Membrane proteins constitute almost one third of all gene products in any type of organism. Because membrane proteins are embedded in the cell membrane they are in direct contact with the outside of the cell and are major targets for pharmaceutical or physiological regulation. For this reason there is frequently a need to be able to produce these proteins in the laboratory. Commonly, this is done by expression in a heterologous system like E. coli. However, overexpression of foreign proteins often leads to cytosolic toxicity in the host cells, resulting in a failure to produce sufficient amounts of protein. In vitro synthesis of membrane proteins is an alternative method to overcome the problems encountered with heterologous systems. A cell-free translation/translocation system is the preferred method to expedite the production of a membrane protein of interest. In eukaryotes, most membrane proteins are co-translationally inserted into the membrane of the rough endoplasmic reticulum (ER), assisted by the secretion machinery involving the translocon [1]. Recently, a novel protein-targeting pathway, the guided entry of tail anchored proteins (GET) pathway, that directs the targeting machinery for tail-anchored membrane proteins (TA-proteins) to the ER membrane, has been described [2]. This targeting process occurs post-translationally, since TA-proteins have no signal peptide at the N-terminus and contain a single transmembrane domain at the C-terminus. In order to deliver functional membrane proteins to the ER membrane, it is necessary that a cell-free translation/translocation system preserve the integrity of the involved pathways.

Several types of cell-free translation systems have been developed from E. coli [3], [4], yeast [5], wheat germ [6], [7], rabbit reticulocytes [8] or insect cells [9], [10]. For the cell-free translocation of eukaryotic membrane proteins and secreted proteins, rough microsomes isolated from dog pancreas [11] and Drosophila S2 cells [12] are reported; in particular, the former dog pancreas system is also commercially available as a kit. By combining dog pancreas rough microsomes with rabbit reticulocytes, synthesis of membrane proteins can be achieved in a single tube. This established cell-free cotranslational membrane protein translocation system based on animal cells has been widely used for the analysis of the mechanism of translocation and integration of proteins into the lipid bilayer. However, the quality of cell lysate and microsomes can be inconsistent since it depends on the state of the animal from which the starting materials were harvested. To overcome this limitation, a cell-free translation system based on cultured insect cells has been developed for the synthesis of soluble protein; it is also available as a commercial kit (Transdirect insect cell; Shimadzu, Kyoto, Japan) [9], [10]. Cultured insect cells, e.g., Spodoptera frugiperda 21 (Sf21) cells can be readily grown in large scale fermenter cultures without the necessity to sacrifice animals. In order to adapt the system for the synthesis of membrane proteins, microsomes containing the protein translocation machinery have to be included because proper folding of membrane proteins occurs in the ER membrane.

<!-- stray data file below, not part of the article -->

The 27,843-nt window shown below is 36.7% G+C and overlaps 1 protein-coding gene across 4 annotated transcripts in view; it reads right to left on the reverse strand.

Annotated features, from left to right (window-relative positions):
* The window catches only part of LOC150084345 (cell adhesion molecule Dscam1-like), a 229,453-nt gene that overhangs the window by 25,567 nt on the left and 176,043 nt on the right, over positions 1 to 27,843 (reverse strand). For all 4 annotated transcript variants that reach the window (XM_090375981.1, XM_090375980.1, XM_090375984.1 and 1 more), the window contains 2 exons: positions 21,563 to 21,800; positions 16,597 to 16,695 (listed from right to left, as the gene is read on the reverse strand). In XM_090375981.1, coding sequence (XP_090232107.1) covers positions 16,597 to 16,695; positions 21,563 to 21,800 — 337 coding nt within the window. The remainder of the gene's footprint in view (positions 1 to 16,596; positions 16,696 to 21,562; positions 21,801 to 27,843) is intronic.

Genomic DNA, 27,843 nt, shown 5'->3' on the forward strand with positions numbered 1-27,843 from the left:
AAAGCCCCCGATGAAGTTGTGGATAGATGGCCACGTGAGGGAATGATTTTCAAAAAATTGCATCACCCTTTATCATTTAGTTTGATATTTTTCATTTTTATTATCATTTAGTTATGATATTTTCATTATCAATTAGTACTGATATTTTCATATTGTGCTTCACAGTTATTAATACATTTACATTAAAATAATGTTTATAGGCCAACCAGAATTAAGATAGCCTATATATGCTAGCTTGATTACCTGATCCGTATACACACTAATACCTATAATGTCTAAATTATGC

Here we examine the use of ER membranes from Sf21 cultured insect cells as a novel translocation system for membrane protein synthesis (Fig. 1). Production of several examples of membrane proteins and their correct post-translational modification were tested using this system. Our results demonstrate that this cell-free translocation system derived from cultured insect cells can be used as a reliable tool to enable the highly reproducible production of membrane proteins in vitro. In addition, the cell-free system made it possible to incorporate non-natural amino acids with artificial groups such as fluorophores into membrane proteins in a position-specific manner. In summary, the methods presented here provide a new tool that will be useful for understanding the structure and function of membrane proteins in general.

Figure 1. Flow chart for the preparation of microsomes from Sf21 cultured insect cells.